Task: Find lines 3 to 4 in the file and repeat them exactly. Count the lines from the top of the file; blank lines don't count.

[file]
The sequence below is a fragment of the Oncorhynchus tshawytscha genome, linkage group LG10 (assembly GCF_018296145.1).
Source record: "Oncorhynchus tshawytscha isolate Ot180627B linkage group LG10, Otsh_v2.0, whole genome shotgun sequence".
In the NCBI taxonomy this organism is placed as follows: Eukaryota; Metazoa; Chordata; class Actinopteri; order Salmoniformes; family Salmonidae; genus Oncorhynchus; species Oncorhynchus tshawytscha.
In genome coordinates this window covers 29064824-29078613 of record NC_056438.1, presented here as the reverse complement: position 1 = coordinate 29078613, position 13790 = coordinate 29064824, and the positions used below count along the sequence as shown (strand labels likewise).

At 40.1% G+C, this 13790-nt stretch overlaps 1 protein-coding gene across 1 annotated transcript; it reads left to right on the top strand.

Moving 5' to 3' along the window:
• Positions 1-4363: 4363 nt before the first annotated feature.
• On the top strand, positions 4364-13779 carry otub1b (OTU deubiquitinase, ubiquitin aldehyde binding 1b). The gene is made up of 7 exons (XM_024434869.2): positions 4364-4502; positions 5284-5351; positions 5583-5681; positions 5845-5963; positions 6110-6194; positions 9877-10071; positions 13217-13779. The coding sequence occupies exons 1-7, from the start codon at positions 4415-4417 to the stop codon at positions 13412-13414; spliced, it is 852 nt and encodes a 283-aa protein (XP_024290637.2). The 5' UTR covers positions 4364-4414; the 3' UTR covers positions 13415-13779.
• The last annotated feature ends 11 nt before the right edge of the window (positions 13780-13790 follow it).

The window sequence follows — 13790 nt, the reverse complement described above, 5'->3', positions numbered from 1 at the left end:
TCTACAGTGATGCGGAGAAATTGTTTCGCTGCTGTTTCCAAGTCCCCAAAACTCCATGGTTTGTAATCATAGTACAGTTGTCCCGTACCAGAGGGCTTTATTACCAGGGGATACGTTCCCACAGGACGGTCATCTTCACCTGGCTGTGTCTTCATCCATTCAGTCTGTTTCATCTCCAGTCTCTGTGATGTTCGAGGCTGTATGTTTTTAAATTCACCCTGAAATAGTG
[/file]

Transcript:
In the NCBI taxonomy this organism is placed as follows: Eukaryota; Metazoa; Chordata; class Actinopteri; order Salmoniformes; family Salmonidae; genus Oncorhynchus; species Oncorhynchus tshawytscha.
In genome coordinates this window covers 29064824-29078613 of record NC_056438.1, presented here as the reverse complement: position 1 = coordinate 29078613, position 13790 = coordinate 29064824, and the positions used below count along the sequence as shown (strand labels likewise).